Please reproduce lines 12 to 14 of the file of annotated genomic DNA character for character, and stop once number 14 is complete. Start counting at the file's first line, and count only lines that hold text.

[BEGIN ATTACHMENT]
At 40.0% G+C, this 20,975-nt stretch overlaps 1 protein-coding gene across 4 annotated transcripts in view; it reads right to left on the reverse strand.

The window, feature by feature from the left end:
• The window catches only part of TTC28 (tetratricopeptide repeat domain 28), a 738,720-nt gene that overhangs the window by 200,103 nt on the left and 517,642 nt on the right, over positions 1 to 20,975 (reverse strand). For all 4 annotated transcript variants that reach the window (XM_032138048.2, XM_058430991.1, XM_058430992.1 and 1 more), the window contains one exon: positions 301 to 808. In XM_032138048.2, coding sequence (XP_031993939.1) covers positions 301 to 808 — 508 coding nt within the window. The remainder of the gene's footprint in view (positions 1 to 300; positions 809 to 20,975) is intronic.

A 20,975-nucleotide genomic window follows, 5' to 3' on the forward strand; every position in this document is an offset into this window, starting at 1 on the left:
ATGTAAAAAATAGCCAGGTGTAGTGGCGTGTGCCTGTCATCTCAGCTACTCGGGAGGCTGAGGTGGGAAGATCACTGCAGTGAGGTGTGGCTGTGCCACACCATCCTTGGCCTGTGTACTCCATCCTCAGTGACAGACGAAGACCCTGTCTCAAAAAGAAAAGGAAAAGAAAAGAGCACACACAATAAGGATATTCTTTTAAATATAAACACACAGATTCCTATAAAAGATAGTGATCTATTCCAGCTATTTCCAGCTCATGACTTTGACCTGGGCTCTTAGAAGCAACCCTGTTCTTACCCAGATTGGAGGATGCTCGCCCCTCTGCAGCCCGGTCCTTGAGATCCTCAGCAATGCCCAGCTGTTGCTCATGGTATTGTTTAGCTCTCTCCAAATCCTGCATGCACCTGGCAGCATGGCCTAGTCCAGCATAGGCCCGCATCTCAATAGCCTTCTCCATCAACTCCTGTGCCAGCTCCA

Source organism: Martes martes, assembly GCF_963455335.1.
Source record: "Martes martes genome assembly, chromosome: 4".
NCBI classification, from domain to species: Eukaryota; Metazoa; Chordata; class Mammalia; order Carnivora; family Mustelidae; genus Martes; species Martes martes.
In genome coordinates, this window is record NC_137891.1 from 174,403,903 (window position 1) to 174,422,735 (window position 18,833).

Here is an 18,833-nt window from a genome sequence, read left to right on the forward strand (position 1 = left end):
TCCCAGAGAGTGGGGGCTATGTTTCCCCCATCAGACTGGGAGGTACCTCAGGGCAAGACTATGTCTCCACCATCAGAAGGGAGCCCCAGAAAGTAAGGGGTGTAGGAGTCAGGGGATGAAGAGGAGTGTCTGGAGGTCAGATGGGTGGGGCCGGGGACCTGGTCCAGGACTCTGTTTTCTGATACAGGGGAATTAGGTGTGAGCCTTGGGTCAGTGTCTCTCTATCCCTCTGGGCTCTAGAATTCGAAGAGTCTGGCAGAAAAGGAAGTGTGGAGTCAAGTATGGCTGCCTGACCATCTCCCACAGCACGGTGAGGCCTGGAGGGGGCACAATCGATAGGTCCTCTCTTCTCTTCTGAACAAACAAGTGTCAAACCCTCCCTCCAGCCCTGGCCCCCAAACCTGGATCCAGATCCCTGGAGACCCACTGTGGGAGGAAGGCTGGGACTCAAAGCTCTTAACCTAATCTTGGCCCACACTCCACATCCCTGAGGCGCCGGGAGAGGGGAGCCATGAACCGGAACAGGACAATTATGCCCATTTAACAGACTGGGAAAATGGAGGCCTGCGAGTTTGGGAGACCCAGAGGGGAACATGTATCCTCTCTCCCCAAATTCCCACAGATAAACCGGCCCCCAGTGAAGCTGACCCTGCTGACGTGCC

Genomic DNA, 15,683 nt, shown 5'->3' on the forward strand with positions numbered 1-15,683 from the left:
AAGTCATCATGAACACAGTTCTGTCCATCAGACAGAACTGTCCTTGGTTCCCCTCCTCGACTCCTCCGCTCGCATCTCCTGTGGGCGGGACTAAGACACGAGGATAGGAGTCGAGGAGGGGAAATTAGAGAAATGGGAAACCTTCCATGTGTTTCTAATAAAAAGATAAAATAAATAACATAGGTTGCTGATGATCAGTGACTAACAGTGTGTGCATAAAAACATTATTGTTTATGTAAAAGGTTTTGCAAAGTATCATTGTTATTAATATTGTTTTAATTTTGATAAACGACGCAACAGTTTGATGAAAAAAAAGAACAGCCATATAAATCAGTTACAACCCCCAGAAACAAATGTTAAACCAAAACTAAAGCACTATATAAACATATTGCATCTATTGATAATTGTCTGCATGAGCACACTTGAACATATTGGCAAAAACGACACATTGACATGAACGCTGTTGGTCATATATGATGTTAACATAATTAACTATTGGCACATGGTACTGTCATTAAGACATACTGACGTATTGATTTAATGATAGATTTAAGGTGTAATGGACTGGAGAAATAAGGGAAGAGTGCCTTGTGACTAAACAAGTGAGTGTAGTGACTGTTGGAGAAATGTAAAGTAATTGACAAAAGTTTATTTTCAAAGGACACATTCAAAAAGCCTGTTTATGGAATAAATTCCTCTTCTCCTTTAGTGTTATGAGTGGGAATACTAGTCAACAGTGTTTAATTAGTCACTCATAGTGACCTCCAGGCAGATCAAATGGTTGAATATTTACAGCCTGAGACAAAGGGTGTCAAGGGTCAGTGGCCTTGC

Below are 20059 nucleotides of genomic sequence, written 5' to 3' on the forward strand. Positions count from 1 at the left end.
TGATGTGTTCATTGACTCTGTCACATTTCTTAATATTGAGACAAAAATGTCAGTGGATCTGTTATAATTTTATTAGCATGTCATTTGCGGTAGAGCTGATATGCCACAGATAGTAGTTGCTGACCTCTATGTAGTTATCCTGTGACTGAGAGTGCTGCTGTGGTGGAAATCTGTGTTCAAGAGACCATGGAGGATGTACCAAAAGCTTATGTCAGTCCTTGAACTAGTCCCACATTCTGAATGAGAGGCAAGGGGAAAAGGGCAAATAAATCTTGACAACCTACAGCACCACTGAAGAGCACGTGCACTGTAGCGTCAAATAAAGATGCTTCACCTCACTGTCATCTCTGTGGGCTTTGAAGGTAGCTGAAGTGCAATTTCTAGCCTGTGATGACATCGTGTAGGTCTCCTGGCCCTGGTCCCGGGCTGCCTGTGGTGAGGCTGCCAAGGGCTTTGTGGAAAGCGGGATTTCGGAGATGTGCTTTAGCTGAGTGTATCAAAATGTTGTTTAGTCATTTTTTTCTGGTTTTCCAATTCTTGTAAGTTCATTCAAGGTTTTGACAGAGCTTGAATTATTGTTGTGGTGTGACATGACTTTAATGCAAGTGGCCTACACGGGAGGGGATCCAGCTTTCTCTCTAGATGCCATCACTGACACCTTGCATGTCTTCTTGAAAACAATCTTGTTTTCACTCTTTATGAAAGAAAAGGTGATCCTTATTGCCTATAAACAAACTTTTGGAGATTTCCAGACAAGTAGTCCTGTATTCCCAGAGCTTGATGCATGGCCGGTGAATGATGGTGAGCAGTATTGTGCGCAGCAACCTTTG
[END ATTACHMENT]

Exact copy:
Genomic DNA, 15,683 nt, shown 5'->3' on the forward strand with positions numbered 1-15,683 from the left:
AAGTCATCATGAACACAGTTCTGTCCATCAGACAGAACTGTCCTTGGTTCCCCTCCTCGACTCCTCCGCTCGCATCTCCTGTGGGCGGGACTAAGACACGAGGATAGGAGTCGAGGAGGGGAAATTAGAGAAATGGGAAACCTTCCATGTGTTTCTAATAAAAAGATAAAATAAATAACATAGGTTGCTGATGATCAGTGACTAACAGTGTGTGCATAAAAACATTATTGTTTATGTAAAAGGTTTTGCAAAGTATCATTGTTATTAATATTGTTTTAATTTTGATAAACGACGCAACAGTTTGATGAAAAAAAAGAACAGCCATATAAATCAGTTACAACCCCCAGAAACAAATGTTAAACCAAAACTAAAGCACTATATAAACATATTGCATCTATTGATAATTGTCTGCATGAGCACACTTGAACATATTGGCAAAAACGACACATTGACATGAACGCTGTTGGTCATATATGATGTTAACATAATTAACTATTGGCACATGGTACTGTCATTAAGACATACTGACGTATTGATTTAATGATAGATTTAAGGTGTAATGGACTGGAGAAATAAGGGAAGAGTGCCTTGTGACTAAACAAGTGAGTGTAGTGACTGTTGGAGAAATGTAAAGTAATTGACAAAAGTTTATTTTCAAAGGACACATTCAAAAAGCCTGTTTATGGAATAAATTCCTCTTCTCCTTTAGTGTTATGAGTGGGAATACTAGTCAACAGTGTTTAATTAGTCACTCATAGTGACCTCCAGGCAGATCAAATGGTTGAATATTTACAGCCTGAGACAAAGGGTGTCAAGGGTCAGTGGCCTTGC

Below are 20059 nucleotides of genomic sequence, written 5' to 3' on the forward strand. Positions count from 1 at the left end.